The Quercus Macrocarpa
is commonly known as Blue Oak
, Bur Oak
, Mossy-overcup Oak
, Mossycup Oak
, as well as Scrub Oak< Go Back
Bur oak is widely distributed throughout much of the north-central
United States and the eastern Great Plains [40
]. It occurs from
southern New Brunswick and New England westward to the Dakotas and
southeastern Montana, and south to Texas, Arkansas, and Tennessee
]. Bur oak is locally common in Louisiana and Alabama [19
Quercus macrocarpa var. olivaeformis is largely restricted to Iowa,
Minnesota, South Dakota, and North Dakota. Quercus macrocarpa var.
depressa occurs mostly along the western margin of the Great Plains
The fully documented scientific species name is Quercus macrocarpa
Michx. Widely recognized varieties are [14
Q. m. var. depressa (Nutt.) Engelm.
Q. m. var. olivaeformis (Michx. f.) A. Gray
Q. m. var. macrocarpa
Bur oak is a member of the white oaks (Lepidobalanus) [20
subgenus is noted for widespread hybridization and many intermediate
forms. Bur oak hybridizes with numerous species including northern
pin oak (Q. ellipsoidalis), white oak (Q. alba), swamp white oak (Q.
bicolor), overcup oak (Q. lyrata), swamp chestnut oak (Q. michauxii),
chinkapin oak (Q. muehlenbergii), post oak (Q. stellata), live oak (Q.
virginiana), and Gambel oak (Q. gambelii) [19
Bur oak is an important dominant in many plant communities.
Publications naming bur oak in habitat type, community type, or plant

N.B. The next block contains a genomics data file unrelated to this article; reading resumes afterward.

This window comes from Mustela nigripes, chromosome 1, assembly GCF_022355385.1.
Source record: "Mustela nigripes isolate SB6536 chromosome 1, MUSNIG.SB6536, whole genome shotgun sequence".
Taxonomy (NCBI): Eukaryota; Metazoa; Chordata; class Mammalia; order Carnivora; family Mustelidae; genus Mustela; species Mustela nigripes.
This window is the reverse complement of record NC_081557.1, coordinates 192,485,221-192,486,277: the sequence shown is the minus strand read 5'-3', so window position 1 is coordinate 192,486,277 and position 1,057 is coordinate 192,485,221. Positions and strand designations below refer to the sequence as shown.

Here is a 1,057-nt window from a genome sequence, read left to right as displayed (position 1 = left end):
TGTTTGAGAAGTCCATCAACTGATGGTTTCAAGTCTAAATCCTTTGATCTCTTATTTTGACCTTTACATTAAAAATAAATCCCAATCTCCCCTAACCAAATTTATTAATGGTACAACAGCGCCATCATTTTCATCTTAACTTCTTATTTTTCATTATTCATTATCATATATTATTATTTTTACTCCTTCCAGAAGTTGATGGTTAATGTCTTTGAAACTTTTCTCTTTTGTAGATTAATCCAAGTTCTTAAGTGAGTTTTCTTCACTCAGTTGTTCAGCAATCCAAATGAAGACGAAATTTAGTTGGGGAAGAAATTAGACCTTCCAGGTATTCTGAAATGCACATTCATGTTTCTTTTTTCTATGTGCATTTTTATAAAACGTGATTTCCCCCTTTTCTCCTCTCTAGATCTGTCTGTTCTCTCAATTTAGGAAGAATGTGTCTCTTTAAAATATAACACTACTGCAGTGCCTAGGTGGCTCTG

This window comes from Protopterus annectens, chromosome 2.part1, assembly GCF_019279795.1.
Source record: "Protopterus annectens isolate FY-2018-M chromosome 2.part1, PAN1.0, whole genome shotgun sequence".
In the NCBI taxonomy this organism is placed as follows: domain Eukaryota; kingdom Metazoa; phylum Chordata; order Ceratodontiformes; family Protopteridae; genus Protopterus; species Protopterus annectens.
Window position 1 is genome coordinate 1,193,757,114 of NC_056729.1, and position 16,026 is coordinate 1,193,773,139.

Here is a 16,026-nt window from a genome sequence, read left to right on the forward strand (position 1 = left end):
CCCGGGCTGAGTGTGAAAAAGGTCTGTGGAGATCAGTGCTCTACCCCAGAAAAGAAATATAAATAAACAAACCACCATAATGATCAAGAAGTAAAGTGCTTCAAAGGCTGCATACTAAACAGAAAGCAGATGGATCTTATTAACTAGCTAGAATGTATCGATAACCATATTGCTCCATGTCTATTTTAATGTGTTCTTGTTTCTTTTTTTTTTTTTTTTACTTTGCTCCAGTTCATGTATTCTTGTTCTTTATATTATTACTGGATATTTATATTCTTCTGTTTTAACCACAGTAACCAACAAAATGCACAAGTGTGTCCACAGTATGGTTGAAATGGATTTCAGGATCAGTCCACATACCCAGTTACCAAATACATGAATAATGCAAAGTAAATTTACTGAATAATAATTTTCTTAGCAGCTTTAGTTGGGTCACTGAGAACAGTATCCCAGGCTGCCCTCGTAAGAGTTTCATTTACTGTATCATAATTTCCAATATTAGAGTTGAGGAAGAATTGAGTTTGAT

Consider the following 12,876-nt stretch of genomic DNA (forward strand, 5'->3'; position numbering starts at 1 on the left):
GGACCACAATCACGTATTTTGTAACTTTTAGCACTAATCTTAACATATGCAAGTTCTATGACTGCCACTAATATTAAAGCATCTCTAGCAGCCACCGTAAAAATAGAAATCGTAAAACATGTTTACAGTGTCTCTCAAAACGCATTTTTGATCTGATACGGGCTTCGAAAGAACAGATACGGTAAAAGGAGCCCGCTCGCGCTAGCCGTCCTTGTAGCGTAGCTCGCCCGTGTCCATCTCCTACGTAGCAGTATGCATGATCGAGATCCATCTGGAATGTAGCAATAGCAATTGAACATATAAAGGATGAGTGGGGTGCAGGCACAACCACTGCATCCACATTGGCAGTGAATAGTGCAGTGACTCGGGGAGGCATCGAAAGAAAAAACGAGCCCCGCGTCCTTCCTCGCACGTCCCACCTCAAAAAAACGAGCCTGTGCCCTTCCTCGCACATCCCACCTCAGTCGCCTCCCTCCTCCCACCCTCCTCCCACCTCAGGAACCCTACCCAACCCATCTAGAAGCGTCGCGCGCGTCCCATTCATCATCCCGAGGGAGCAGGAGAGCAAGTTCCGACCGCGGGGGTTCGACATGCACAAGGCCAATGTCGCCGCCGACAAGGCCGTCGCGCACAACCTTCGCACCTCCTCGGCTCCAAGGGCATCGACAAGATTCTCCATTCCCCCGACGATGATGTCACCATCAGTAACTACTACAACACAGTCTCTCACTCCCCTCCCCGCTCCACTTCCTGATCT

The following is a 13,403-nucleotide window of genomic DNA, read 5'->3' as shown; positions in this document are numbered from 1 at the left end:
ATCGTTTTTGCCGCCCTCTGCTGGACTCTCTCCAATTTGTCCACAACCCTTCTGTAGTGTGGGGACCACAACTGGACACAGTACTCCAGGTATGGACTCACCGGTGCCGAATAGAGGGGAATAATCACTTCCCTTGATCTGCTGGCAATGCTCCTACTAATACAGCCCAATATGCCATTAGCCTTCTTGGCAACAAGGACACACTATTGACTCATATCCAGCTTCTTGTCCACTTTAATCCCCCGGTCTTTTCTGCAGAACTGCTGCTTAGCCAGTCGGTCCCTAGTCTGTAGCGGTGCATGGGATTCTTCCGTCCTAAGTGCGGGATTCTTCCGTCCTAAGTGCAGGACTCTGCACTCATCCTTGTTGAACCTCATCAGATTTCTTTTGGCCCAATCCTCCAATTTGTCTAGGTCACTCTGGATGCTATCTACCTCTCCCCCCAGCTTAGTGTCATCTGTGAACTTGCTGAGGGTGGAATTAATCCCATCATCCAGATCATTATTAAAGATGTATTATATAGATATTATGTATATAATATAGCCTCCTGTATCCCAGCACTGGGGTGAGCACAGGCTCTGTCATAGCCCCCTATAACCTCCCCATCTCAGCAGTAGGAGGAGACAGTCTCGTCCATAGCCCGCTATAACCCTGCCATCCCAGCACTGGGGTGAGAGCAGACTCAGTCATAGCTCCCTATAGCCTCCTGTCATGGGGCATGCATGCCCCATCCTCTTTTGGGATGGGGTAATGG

asociation classifications are:
Classification of the forest vegetation of Wyoming 
Upland hardwood habitat types in southwestern North Dakota 
Upland forest and woddland habitat of the Missouri Plateau, Great Plains
Forest vegetation of the Routt National Forest in northwestern Colorado:
a habitat classification 
Plant assocaitions of Region 2: Potential plant communities of Wyoming,
South Dakota, Nebraska, Colorado, and Kansas 
Composition and structure of the principle woody vegetation types in the
North Dakota Badlands 
A classification of the Cercocarpus mantanus, Quercus macrocarpa,
Populus deltoides, & Picea glauca habitat types of the Black Hills NF 
< Go Back
Much of the information presented here is attributed to:
Tirmenstein, D. 1988. Quercus macrocarpa. In: Fire Effects Information System, [Online].
U.S. Department of Agriculture, Forest Service,
Rocky Mountain Research Station, Fire Sciences Laboratory (Producer). Available at USDA Forest Service.